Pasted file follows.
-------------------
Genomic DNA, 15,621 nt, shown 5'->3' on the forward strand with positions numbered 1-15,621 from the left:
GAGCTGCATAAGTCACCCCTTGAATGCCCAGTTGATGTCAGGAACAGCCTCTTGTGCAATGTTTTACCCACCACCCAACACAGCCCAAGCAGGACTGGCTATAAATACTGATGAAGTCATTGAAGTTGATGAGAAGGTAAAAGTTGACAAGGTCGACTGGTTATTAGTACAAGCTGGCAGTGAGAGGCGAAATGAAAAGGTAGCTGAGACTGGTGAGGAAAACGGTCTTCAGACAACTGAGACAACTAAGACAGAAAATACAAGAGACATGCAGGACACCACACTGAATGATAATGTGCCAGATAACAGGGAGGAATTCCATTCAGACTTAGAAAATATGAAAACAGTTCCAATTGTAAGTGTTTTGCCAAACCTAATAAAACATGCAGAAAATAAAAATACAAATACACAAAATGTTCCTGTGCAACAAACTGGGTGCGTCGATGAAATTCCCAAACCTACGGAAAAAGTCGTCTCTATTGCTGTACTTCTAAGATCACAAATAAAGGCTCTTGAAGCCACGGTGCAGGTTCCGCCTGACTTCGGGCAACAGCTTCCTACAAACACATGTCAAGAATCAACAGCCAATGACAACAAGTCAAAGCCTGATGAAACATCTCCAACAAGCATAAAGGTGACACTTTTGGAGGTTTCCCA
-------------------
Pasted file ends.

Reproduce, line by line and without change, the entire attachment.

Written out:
Genomic DNA, 15,621 nt, shown 5'->3' on the forward strand with positions numbered 1-15,621 from the left:
GAGCTGCATAAGTCACCCCTTGAATGCCCAGTTGATGTCAGGAACAGCCTCTTGTGCAATGTTTTACCCACCACCCAACACAGCCCAAGCAGGACTGGCTATAAATACTGATGAAGTCATTGAAGTTGATGAGAAGGTAAAAGTTGACAAGGTCGACTGGTTATTAGTACAAGCTGGCAGTGAGAGGCGAAATGAAAAGGTAGCTGAGACTGGTGAGGAAAACGGTCTTCAGACAACTGAGACAACTAAGACAGAAAATACAAGAGACATGCAGGACACCACACTGAATGATAATGTGCCAGATAACAGGGAGGAATTCCATTCAGACTTAGAAAATATGAAAACAGTTCCAATTGTAAGTGTTTTGCCAAACCTAATAAAACATGCAGAAAATAAAAATACAAATACACAAAATGTTCCTGTGCAACAAACTGGGTGCGTCGATGAAATTCCCAAACCTACGGAAAAAGTCGTCTCTATTGCTGTACTTCTAAGATCACAAATAAAGGCTCTTGAAGCCACGGTGCAGGTTCCGCCTGACTTCGGGCAACAGCTTCCTACAAACACATGTCAAGAATCAACAGCCAATGACAACAAGTCAAAGCCTGATGAAACATCTCCAACAAGCATAAAGGTGACACTTTTGGAGGTTTCCCA